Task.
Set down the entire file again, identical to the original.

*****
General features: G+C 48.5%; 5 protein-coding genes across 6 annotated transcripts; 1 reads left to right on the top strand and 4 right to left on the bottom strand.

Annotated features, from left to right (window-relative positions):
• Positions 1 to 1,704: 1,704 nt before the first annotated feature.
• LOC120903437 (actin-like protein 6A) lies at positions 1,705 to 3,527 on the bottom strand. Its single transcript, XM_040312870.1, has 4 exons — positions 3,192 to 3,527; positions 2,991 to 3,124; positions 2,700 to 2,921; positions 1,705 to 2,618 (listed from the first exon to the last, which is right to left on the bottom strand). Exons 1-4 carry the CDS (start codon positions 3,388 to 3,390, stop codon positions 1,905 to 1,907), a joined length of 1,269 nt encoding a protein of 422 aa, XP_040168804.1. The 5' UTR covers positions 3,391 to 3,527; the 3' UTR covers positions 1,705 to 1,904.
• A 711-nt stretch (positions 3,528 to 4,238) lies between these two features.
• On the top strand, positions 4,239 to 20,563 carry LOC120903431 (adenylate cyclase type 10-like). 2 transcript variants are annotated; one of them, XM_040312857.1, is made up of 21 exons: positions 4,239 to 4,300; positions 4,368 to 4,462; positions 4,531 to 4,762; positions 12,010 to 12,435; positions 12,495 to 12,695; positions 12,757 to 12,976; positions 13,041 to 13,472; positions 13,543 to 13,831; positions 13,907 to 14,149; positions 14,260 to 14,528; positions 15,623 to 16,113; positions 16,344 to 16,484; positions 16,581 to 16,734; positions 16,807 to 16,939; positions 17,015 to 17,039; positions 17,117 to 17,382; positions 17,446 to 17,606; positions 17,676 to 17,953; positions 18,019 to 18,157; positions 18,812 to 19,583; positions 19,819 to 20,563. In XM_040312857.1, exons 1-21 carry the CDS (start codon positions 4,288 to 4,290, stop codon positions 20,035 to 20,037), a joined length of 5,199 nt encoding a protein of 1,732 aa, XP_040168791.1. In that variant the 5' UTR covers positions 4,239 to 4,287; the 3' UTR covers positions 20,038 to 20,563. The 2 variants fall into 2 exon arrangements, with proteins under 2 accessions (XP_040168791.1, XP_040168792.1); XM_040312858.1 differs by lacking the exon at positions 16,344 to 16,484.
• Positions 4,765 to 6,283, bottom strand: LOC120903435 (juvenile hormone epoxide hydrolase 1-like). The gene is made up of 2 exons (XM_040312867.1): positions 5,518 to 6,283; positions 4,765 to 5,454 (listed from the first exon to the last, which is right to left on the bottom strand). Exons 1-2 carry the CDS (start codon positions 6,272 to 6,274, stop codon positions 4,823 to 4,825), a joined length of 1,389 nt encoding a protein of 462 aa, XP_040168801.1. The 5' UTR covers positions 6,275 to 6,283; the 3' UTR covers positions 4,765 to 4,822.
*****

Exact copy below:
General features: G+C 48.5%; 5 protein-coding genes across 6 annotated transcripts; 1 reads left to right on the top strand and 4 right to left on the bottom strand.

Annotated features, from left to right (window-relative positions):
• Positions 1 to 1,704: 1,704 nt before the first annotated feature.
• LOC120903437 (actin-like protein 6A) lies at positions 1,705 to 3,527 on the bottom strand. Its single transcript, XM_040312870.1, has 4 exons — positions 3,192 to 3,527; positions 2,991 to 3,124; positions 2,700 to 2,921; positions 1,705 to 2,618 (listed from the first exon to the last, which is right to left on the bottom strand). Exons 1-4 carry the CDS (start codon positions 3,388 to 3,390, stop codon positions 1,905 to 1,907), a joined length of 1,269 nt encoding a protein of 422 aa, XP_040168804.1. The 5' UTR covers positions 3,391 to 3,527; the 3' UTR covers positions 1,705 to 1,904.
• A 711-nt stretch (positions 3,528 to 4,238) lies between these two features.
• On the top strand, positions 4,239 to 20,563 carry LOC120903431 (adenylate cyclase type 10-like). 2 transcript variants are annotated; one of them, XM_040312857.1, is made up of 21 exons: positions 4,239 to 4,300; positions 4,368 to 4,462; positions 4,531 to 4,762; positions 12,010 to 12,435; positions 12,495 to 12,695; positions 12,757 to 12,976; positions 13,041 to 13,472; positions 13,543 to 13,831; positions 13,907 to 14,149; positions 14,260 to 14,528; positions 15,623 to 16,113; positions 16,344 to 16,484; positions 16,581 to 16,734; positions 16,807 to 16,939; positions 17,015 to 17,039; positions 17,117 to 17,382; positions 17,446 to 17,606; positions 17,676 to 17,953; positions 18,019 to 18,157; positions 18,812 to 19,583; positions 19,819 to 20,563. In XM_040312857.1, exons 1-21 carry the CDS (start codon positions 4,288 to 4,290, stop codon positions 20,035 to 20,037), a joined length of 5,199 nt encoding a protein of 1,732 aa, XP_040168791.1. In that variant the 5' UTR covers positions 4,239 to 4,287; the 3' UTR covers positions 20,038 to 20,563. The 2 variants fall into 2 exon arrangements, with proteins under 2 accessions (XP_040168791.1, XP_040168792.1); XM_040312858.1 differs by lacking the exon at positions 16,344 to 16,484.
• Positions 4,765 to 6,283, bottom strand: LOC120903435 (juvenile hormone epoxide hydrolase 1-like). The gene is made up of 2 exons (XM_040312867.1): positions 5,518 to 6,283; positions 4,765 to 5,454 (listed from the first exon to the last, which is right to left on the bottom strand). Exons 1-2 carry the CDS (start codon positions 6,272 to 6,274, stop codon positions 4,823 to 4,825), a joined length of 1,389 nt encoding a protein of 462 aa, XP_040168801.1. The 5' UTR covers positions 6,275 to 6,283; the 3' UTR covers positions 4,765 to 4,822.